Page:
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Discussion Starter · #2 ·
Though I'm not too sure, I believe the engine will start running either too rich or too lean. This is because the engine won't be able to detect the proper A/F mixture ratio settings for the combustion.

Maybe you could try using an uprated wideband o2 sensor, like the ones the MoTec uses for tuning though these are comparatively costlier. It is far more accurate though.

Discussion Starter · #3 ·
It will put your ecu into open loop mode where it will not keep correcting the mixture. I ran my Galant VR4 with an intermittent O2 sensor and it made next to no difference - on acceleration the ecu goes open loop anyway when it dumps extra fuel in according to the Mitsi workshop manuals. The ECU learns its best settings as time goes by from the O2 and knock sensor feedbacks so that the fuel and ignition are optimised. Try not to disconnect the battery until you fix it as this will reset the ecu's learnt settings. If you see your fuel consumption changing radically then get a new one fast. If it starts to run too rich it will bugger up your cat. Good excuse to throw it away or get a hi flow one.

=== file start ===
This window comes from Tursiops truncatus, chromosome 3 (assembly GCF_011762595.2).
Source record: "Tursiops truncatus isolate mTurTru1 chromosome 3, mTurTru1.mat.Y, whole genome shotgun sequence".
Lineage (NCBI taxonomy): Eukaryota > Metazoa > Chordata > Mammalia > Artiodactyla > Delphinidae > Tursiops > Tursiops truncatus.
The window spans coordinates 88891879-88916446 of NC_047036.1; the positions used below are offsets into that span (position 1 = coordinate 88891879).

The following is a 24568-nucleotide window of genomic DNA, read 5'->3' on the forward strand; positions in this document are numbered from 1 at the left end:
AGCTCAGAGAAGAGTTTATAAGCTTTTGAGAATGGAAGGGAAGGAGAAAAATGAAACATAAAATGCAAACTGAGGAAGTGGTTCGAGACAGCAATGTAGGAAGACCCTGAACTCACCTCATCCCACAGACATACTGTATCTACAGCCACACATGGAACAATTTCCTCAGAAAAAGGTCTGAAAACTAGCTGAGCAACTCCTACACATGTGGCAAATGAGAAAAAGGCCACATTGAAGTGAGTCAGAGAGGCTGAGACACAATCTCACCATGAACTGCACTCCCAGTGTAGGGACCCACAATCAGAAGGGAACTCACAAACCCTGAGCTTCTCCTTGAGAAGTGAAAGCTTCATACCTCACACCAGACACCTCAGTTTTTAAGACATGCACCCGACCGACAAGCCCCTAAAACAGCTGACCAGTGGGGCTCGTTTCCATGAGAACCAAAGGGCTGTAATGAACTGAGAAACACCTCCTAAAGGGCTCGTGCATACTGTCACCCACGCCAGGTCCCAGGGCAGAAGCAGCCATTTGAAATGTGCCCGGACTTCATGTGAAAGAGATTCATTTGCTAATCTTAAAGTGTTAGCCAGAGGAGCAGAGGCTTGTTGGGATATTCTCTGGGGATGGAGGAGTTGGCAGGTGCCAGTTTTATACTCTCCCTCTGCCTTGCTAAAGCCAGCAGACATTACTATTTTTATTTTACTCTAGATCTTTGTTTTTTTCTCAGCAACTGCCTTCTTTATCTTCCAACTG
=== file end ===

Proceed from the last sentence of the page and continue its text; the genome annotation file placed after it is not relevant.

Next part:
Until you get it fixed drive a little bit light footed - just in case.

You don't need a wide band one - the ecu won't be able to process the different signal. Most O2 sensors are pretty crap in that they are very non-linear - they only work well in the small range around stoichometric conditions (14:1 air:fuel kgs) - a wide band sensor (some Hondas) is great if your ecu is designed for it. This why people sell little LED bargraph AF meters with no numbers, just rich/lean, as any attempt to turn the readout from a standard narrow band O2 sensor into meaningful numbers at anything other than stoichometric is crap.

Hope this helps


PS - are you sure it's the O2 and not another sensor up the spout?
Have you read the fault code?
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